Six months later, I used the money I had saved up and we moved into our own apartment. Two months later I found a job and signed up for ABC childcare vouchers. These are childcare vouchers from the state that cover the majority of the cost of childcare for parents who are trying to enter the workforce.

I only worked about 32 hours a week, and I was able to live off my savings and my income to take care of us. We did more than just get by. We were pretty comfortable. The reason I didn’t work more than full time is that I didn’t feel I could handle any more hours than that and do what I needed to do as a mother.

So while I’ve seen moms work two and even three jobs, for us it was best that I worked just the one. I did what worked for our life at the time. I was fortunate to be able to make it work with money I had saved, thanks to a good friend. Which brings me to my next tip.

Accept Help  

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You may feel like you have to do it all alone, but you don’t

Being a single mom isn’t what it once was. It’s not a stigma; you’re not forced to wear this shameful badge. It is liberating in some ways. It definitely was for me, even with it being the hardest thing I’ve ever had to do.

Single motherhood is pretty common at this point, which makes for a wide network of women you can relate to. It is so important to build a strong community of people (not just single moms, although it does help) around you and your child. I went through a period of feeling prideful. One time, my mother offered to buy Grayson’s diapers; I flat-out said no, and she looked totally dumbfounded. It is OKAY to let people help you.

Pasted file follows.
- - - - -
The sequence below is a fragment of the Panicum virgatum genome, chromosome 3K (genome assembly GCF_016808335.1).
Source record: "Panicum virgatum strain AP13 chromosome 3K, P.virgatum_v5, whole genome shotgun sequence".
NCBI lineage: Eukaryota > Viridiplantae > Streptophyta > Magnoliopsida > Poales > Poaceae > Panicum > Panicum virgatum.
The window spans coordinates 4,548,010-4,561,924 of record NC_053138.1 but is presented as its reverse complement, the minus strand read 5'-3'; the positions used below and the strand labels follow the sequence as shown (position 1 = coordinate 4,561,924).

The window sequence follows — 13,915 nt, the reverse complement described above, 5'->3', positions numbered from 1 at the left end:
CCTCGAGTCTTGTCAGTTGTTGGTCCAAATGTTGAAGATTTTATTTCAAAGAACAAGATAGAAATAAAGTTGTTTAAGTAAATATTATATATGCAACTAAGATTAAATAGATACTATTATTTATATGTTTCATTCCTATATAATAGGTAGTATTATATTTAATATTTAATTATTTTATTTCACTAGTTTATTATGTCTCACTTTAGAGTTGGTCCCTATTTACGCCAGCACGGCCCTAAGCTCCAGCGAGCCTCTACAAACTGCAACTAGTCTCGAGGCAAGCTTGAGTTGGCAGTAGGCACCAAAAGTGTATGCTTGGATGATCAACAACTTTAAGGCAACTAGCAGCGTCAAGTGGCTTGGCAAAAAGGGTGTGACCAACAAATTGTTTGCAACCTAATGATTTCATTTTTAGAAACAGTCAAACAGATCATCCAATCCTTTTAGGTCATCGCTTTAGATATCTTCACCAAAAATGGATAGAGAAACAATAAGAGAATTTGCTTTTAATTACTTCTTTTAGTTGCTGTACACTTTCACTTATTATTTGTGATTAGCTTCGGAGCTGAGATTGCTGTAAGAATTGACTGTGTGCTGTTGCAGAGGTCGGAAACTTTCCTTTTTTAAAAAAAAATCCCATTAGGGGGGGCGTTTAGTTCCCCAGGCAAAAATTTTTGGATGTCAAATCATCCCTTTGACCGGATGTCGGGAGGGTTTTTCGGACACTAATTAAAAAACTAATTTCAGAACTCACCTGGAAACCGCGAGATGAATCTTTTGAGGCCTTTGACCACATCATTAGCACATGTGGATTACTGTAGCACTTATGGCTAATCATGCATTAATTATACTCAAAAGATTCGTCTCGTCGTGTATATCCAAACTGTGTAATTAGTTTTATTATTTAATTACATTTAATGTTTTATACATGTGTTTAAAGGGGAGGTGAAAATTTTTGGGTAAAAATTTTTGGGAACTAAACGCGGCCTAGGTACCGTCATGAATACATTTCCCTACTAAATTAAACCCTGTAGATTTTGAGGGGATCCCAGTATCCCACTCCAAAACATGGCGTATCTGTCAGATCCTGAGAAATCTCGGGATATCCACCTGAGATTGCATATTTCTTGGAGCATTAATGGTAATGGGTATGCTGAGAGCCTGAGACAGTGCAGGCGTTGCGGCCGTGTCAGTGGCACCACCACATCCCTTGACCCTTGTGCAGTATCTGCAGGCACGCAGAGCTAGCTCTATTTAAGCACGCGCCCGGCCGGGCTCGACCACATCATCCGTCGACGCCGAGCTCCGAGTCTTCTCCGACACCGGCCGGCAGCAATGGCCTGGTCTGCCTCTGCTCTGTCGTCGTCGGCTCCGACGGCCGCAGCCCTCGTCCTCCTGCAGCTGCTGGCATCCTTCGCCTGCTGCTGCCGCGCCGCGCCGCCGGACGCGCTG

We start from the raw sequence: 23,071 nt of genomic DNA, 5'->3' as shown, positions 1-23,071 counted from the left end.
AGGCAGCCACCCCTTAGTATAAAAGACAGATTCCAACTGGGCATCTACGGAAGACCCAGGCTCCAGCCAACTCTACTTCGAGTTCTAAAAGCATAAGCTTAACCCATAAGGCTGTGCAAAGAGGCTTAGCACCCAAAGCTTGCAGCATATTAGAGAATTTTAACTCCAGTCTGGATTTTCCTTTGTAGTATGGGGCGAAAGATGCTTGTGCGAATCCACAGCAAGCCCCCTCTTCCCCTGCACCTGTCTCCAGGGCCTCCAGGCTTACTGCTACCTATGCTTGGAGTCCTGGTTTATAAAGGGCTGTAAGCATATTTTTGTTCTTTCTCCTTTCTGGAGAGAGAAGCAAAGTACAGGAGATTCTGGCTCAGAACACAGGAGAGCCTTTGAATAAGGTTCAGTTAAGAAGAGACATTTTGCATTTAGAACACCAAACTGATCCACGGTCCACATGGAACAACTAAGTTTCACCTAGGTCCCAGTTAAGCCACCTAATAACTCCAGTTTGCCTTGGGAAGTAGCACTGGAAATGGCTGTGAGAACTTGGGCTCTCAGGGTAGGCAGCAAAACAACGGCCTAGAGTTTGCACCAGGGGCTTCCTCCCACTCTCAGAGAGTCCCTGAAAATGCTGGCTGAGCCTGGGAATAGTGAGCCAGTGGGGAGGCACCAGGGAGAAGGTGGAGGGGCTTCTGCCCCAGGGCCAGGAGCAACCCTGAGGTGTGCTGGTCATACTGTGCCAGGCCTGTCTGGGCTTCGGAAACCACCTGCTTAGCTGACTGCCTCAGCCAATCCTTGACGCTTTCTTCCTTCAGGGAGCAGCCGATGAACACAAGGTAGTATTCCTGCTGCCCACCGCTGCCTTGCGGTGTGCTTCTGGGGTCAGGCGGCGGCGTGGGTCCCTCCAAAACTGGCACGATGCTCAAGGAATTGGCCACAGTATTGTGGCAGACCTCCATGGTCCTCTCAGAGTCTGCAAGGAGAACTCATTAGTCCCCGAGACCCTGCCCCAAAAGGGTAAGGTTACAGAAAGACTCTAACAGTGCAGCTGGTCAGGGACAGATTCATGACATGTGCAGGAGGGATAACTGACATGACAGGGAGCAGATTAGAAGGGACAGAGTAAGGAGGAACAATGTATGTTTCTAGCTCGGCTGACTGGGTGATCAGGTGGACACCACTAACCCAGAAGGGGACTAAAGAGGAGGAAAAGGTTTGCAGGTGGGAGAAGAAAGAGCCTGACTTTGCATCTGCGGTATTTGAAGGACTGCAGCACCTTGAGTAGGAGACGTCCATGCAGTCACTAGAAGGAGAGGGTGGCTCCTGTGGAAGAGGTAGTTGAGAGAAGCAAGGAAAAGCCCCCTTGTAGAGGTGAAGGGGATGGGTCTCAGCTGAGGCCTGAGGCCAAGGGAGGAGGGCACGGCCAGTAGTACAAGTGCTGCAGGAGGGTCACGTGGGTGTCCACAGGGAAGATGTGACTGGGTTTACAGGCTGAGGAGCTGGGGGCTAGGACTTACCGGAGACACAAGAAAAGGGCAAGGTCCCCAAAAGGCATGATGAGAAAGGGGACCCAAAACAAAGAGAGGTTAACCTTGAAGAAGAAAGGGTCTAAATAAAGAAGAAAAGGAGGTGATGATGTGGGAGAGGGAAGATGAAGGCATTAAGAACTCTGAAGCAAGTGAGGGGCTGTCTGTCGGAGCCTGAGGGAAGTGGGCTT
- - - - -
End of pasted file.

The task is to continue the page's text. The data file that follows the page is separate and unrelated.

We as women already often feel that we have the world on our shoulders, but when you’re a single mom that feeling is maximized. There are so many moms groups at your fingertips waiting for you to reach out (meetup.com and cafemom.com are great places to start – also, check out the list of moms groups in and around Columbia listed on our website). You’ll find people willing to trade off babysitting with you, listen and encourage you when it feels too hard to keep going — and the most important thing is you’re going to make friends.

I often say, don’t ever let anyone tell you that you can’t do it alone, because you can — but it is important to know that you don’t have to.

Congratulate Yourself and Don’t Beat Yourself Up